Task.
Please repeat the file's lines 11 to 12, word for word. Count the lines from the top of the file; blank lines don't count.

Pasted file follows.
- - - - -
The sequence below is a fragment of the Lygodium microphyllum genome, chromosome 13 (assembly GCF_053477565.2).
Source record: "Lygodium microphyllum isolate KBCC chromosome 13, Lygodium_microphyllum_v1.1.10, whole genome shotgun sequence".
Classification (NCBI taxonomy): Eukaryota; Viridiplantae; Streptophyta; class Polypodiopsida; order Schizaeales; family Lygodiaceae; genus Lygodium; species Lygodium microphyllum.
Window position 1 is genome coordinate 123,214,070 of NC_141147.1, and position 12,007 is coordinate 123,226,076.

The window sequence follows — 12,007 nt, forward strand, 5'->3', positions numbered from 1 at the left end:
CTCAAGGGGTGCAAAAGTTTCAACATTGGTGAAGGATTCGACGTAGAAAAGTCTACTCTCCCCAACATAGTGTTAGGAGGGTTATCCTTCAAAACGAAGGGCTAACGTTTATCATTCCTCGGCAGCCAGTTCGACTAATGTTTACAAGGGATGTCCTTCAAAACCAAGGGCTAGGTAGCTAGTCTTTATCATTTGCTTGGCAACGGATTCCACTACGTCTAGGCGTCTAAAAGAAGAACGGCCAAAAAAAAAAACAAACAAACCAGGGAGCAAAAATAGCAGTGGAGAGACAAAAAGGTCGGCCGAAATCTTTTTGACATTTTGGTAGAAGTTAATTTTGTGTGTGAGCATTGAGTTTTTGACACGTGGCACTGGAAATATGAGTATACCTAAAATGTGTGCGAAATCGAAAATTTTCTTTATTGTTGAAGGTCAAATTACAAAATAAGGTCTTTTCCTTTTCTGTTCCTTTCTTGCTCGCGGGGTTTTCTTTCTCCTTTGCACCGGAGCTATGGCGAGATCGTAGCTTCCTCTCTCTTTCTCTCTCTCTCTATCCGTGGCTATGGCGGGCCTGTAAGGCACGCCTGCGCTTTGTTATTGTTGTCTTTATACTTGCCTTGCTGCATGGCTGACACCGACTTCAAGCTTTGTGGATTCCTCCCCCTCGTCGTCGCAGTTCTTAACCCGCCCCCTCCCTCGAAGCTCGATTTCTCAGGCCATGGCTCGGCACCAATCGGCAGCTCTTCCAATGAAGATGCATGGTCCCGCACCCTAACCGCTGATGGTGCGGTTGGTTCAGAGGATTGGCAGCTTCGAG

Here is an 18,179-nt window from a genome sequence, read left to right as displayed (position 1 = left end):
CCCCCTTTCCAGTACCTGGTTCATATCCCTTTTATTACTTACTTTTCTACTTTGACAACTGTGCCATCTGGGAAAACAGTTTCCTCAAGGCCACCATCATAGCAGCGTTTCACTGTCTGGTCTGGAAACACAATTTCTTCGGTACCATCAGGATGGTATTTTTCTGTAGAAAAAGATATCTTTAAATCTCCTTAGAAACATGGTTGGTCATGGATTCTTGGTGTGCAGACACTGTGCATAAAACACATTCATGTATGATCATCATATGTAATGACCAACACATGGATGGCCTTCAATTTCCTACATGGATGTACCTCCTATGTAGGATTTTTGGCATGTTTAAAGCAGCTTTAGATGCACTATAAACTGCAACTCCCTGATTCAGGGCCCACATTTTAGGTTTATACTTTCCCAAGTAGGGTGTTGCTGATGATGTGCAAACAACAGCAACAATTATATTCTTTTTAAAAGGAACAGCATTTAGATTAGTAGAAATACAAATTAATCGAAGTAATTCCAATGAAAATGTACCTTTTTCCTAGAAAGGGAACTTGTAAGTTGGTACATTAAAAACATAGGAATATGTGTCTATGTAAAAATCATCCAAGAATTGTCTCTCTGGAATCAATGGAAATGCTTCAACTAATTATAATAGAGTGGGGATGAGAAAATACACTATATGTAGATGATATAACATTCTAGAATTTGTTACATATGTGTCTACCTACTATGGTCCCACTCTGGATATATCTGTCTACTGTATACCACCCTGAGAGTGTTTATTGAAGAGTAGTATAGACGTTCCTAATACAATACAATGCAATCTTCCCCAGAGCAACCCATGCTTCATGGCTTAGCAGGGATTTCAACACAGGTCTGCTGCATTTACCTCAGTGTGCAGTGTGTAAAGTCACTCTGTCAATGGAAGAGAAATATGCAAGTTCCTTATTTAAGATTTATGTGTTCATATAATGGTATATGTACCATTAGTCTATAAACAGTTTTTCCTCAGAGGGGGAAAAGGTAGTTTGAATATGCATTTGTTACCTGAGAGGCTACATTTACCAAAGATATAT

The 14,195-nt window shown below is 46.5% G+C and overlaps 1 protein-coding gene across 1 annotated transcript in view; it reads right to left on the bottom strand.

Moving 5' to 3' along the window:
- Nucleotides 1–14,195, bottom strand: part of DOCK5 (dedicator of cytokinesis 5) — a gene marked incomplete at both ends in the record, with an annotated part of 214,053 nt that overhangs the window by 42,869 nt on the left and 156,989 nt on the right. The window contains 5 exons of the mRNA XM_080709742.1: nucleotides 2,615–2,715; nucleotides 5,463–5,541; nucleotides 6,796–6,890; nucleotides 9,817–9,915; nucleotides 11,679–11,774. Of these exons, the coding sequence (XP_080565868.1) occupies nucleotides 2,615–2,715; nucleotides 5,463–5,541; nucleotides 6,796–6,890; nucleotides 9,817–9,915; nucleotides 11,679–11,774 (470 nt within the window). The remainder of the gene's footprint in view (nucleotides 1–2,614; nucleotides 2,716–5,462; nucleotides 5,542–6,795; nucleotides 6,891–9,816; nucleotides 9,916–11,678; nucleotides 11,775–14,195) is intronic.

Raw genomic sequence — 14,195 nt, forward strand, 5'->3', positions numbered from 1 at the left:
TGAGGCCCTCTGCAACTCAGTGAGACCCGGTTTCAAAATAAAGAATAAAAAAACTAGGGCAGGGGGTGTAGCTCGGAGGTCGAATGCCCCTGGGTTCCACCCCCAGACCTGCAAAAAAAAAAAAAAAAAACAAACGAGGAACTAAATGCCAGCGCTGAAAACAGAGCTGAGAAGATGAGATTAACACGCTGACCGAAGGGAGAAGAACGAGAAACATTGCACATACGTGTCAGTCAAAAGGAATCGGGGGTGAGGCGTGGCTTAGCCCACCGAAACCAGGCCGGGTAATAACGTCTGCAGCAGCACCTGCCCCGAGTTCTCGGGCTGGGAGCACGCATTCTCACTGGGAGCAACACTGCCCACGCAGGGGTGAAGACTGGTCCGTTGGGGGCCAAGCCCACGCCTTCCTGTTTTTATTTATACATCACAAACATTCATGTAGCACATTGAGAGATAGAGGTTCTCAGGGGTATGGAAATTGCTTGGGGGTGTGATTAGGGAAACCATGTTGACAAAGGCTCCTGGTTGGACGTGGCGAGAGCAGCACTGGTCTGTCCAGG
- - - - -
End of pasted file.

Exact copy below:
- Nucleotides 1–14,195, bottom strand: part of DOCK5 (dedicator of cytokinesis 5) — a gene marked incomplete at both ends in the record, with an annotated part of 214,053 nt that overhangs the window by 42,869 nt on the left and 156,989 nt on the right. The window contains 5 exons of the mRNA XM_080709742.1: nucleotides 2,615–2,715; nucleotides 5,463–5,541; nucleotides 6,796–6,890; nucleotides 9,817–9,915; nucleotides 11,679–11,774. Of these exons, the coding sequence (XP_080565868.1) occupies nucleotides 2,615–2,715; nucleotides 5,463–5,541; nucleotides 6,796–6,890; nucleotides 9,817–9,915; nucleotides 11,679–11,774 (470 nt within the window). The remainder of the gene's footprint in view (nucleotides 1–2,614; nucleotides 2,716–5,462; nucleotides 5,542–6,795; nucleotides 6,891–9,816; nucleotides 9,916–11,678; nucleotides 11,775–14,195) is intronic.

Raw genomic sequence — 14,195 nt, forward strand, 5'->3', positions numbered from 1 at the left: